WILLIAM PINNOCK . My father is a shoemaker, and lives in Widegate-alley, Bishopsgate. I was with Connell the night the gentleman was robbed. Wells was with us - he was forty-five yards from Gun-street - it has been measured by Mr. Potts. It was impossible he could see to the end of Gun-street.

COURT. Q. Was Wells near you - A. No, he was at the corner of Steward-street. We went to Worship-street out of curiosity - Wells said he knew two of them, and as he returned he said,

"Ned, I shall have 5 s. a day, and 50 l. if they are hung." Connell said,

"You will have their curses as long as you live." Wells said,

"What is a thief's curse?" Next day I saw him call Connell aside and speak to him.

COURT. Q. When you saw him with the officers did you tell him he could not have seen it - No. I had seen the gang at the corner of Widegate-alley. I knew none of them.

DANIEL POTTS . I was with Connell, we had been playing at hoop. I heard

"Mad bull!" called from the end of Gun-street, nearly forty yards off - Wells could not have seen so far. I went home.

Q. Who brought you here to-day - A. Mr. Grew.

JOHN WELLS re-examined. All they have said is false. Connell said to me,

"That is right, Jack, get as many taken up as you can, you will have 5 s. a day." I saw it as plain as I see now.

JOHN MORGAN re-examined. When I recovered myself I heard Wells saying to some boys that he knew two or three of them, and I applied to him, not him to me.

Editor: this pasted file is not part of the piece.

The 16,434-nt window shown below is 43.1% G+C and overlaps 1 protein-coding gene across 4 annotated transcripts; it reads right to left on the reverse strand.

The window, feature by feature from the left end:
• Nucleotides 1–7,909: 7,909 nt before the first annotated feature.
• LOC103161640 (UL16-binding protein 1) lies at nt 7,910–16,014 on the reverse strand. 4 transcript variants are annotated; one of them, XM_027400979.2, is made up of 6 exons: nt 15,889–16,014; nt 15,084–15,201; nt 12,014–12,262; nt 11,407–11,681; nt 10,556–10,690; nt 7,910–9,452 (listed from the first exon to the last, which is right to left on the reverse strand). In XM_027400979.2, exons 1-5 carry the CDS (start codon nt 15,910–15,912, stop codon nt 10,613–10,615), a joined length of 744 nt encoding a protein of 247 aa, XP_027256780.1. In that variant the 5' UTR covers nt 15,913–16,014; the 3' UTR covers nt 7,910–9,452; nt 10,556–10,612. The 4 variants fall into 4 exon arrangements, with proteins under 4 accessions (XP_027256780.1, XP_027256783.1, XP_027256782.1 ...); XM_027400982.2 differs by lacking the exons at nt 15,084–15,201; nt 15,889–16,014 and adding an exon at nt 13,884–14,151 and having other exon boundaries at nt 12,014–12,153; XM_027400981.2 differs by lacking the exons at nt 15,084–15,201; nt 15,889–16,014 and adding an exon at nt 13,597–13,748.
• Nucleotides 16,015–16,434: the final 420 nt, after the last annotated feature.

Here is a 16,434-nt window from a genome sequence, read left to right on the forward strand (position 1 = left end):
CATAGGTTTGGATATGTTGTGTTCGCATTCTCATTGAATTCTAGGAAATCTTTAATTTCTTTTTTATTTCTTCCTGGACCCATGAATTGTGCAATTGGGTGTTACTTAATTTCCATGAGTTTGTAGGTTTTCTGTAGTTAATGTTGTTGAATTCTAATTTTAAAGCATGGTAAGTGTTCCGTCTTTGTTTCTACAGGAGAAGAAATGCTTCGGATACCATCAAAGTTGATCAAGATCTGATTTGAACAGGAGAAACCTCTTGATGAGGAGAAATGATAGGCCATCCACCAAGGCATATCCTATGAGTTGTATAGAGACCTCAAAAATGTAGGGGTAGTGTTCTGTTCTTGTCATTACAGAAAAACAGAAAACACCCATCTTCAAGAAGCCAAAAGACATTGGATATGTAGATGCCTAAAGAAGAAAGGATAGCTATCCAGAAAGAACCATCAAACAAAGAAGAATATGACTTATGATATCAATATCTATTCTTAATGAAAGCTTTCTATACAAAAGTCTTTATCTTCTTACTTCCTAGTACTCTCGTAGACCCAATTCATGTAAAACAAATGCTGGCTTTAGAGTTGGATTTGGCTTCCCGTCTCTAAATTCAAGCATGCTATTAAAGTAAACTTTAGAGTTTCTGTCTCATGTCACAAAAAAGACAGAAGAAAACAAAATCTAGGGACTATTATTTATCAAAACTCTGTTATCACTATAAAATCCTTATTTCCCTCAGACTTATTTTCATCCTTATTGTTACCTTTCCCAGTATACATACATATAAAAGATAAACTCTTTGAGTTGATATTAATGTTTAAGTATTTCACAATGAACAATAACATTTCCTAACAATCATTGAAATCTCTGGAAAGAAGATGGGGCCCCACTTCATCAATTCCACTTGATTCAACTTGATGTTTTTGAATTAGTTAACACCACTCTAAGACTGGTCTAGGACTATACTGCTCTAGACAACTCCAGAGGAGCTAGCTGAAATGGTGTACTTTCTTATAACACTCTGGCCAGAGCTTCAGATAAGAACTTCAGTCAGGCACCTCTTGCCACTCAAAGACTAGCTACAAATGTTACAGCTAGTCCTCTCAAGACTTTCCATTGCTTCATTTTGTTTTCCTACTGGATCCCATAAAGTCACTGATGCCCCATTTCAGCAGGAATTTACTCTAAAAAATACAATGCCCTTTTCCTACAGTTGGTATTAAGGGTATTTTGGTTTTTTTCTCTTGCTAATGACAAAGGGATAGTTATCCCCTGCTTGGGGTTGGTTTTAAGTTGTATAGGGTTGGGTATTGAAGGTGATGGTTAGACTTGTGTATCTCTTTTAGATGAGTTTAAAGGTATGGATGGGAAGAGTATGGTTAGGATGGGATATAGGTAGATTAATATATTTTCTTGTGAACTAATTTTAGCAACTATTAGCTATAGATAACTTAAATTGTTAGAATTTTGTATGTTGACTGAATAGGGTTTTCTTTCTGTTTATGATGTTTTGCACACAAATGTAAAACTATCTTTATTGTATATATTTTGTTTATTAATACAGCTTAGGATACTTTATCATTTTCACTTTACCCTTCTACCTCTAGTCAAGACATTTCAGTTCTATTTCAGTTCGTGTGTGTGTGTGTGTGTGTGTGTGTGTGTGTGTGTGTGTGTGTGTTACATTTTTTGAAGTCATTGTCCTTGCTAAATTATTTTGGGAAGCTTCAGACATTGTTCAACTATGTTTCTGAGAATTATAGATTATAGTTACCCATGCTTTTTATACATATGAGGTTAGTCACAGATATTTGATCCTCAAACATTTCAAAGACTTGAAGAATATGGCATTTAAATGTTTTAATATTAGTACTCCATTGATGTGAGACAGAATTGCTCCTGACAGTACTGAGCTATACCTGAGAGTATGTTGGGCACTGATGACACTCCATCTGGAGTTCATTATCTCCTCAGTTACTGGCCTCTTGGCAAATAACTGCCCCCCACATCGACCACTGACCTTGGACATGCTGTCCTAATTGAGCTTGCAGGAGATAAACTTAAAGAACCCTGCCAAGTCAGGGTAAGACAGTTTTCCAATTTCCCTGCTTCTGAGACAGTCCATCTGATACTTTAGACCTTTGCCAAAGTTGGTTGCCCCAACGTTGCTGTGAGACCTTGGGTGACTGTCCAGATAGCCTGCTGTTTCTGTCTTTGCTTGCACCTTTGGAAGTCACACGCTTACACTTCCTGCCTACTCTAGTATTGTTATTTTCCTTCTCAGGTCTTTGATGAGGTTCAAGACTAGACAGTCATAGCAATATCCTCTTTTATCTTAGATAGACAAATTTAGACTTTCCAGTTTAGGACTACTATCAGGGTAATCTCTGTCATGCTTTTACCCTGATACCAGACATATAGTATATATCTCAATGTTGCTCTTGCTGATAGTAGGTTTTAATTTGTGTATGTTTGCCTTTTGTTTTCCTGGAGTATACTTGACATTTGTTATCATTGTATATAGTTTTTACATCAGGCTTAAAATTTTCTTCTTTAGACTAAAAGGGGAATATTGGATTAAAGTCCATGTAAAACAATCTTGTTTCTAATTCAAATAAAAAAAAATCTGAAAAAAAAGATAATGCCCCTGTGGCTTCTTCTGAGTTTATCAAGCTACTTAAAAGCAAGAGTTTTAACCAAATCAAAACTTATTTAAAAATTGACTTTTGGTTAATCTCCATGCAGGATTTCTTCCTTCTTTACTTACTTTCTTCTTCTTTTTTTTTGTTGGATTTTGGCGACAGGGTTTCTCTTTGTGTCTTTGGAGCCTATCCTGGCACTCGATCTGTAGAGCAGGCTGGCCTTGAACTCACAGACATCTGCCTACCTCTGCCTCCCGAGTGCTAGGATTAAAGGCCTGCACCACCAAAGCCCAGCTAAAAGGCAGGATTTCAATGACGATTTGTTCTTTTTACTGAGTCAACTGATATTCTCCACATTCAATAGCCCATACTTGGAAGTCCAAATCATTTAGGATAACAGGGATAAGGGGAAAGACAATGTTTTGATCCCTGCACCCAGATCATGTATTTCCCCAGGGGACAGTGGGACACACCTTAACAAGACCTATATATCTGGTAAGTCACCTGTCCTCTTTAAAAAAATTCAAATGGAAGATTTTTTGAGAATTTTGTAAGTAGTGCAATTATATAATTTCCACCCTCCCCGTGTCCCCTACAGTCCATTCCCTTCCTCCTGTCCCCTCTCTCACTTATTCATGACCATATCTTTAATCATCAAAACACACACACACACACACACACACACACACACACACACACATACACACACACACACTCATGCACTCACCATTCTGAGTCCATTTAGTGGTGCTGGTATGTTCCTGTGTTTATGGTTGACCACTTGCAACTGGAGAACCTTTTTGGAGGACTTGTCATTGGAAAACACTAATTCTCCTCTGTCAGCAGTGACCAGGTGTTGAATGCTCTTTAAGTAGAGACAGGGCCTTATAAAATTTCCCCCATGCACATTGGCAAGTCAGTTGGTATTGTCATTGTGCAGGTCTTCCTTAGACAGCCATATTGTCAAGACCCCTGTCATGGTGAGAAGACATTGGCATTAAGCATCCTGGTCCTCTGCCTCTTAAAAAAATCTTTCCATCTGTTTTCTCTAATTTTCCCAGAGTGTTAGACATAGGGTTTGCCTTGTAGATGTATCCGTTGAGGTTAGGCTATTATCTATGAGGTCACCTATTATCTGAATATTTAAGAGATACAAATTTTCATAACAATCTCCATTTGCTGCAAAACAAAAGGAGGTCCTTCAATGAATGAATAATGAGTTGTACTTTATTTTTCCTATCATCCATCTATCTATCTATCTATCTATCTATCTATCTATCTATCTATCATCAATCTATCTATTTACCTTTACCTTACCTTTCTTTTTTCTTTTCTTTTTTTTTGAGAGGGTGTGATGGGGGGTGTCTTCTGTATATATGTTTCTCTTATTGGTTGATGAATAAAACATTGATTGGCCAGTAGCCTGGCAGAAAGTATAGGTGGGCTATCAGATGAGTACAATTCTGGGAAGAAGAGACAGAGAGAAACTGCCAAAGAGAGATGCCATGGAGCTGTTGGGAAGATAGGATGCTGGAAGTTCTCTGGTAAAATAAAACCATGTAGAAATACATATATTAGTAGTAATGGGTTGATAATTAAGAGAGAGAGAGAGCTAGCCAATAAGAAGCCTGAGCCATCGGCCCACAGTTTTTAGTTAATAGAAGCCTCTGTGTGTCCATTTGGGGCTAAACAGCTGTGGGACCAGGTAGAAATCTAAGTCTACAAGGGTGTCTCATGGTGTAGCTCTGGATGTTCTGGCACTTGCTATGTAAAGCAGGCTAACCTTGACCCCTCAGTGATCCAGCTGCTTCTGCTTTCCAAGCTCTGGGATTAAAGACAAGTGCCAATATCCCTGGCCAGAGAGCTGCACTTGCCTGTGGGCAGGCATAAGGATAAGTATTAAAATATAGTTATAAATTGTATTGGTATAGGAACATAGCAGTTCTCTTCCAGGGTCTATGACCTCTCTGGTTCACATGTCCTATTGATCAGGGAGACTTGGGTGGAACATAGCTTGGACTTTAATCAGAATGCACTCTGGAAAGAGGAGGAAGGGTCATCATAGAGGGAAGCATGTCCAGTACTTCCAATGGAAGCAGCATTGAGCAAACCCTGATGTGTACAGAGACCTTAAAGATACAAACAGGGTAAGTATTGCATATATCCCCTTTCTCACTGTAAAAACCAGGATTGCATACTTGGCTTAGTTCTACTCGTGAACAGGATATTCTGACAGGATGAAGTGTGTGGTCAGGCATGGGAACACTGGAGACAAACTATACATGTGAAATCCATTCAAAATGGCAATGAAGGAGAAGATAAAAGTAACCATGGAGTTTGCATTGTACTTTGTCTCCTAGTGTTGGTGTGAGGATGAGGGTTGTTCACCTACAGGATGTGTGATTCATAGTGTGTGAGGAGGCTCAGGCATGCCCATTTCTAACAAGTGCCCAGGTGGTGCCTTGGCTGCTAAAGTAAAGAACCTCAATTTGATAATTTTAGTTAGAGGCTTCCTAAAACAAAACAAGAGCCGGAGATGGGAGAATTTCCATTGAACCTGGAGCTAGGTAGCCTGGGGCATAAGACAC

NOT GUILTY .

First Middlesex Jury, before Mr. Recorder.

Reference Number: t18201028-86

1313. WILLIAM BOSTOW was indicted for stealing, on the 14th of October , one horse-cloth, value 38 s.; one roller, value 13 s.; one blanket, value 16 s., and one bridle, value 10 s. , the goods of Lawrence Jopson Marshall .

GEORGE LIDDIARD . I am servant to Mr. Lawrence Jopson Marshall , who lives at Dalston . About half-past six o'clock in the morning, I found the stable-door open and these things gone. The prisoner worked in the stable in the Summer.

JOHN BALES . I am a sadler, and live in Finsbury-place. On Monday, 16th of October, the prisoner brought the horse-cloth and roller for sale. I remembered having made them for Mr. Marshall eight weeks before. The prisoner said he had had them four years. I gave him in charge.

(Property produced and sworn to.)

Prisoner's Defence. I bought them at a sale in Oxfordshire.

GUILTY . Aged 23.

Confined One Year , and Whipped .

Second Middlesex Jury, before Mr. Common Sergeant.

Reference Number: t18201028-87

1314. HENRY EAST was indicted for embezzlement .

NOT GUILTY .

Second Middlesex Jury, before Mr. Common Sergeant.

Reference Number: t18201028-88

1315. JOHN GREEN was indicted for stealing, on the 4th of October , 15 lbs. of lead, value 8 s., the goods of Thomas Matthews Redaway , and fixed to a certain dwelling-house of his .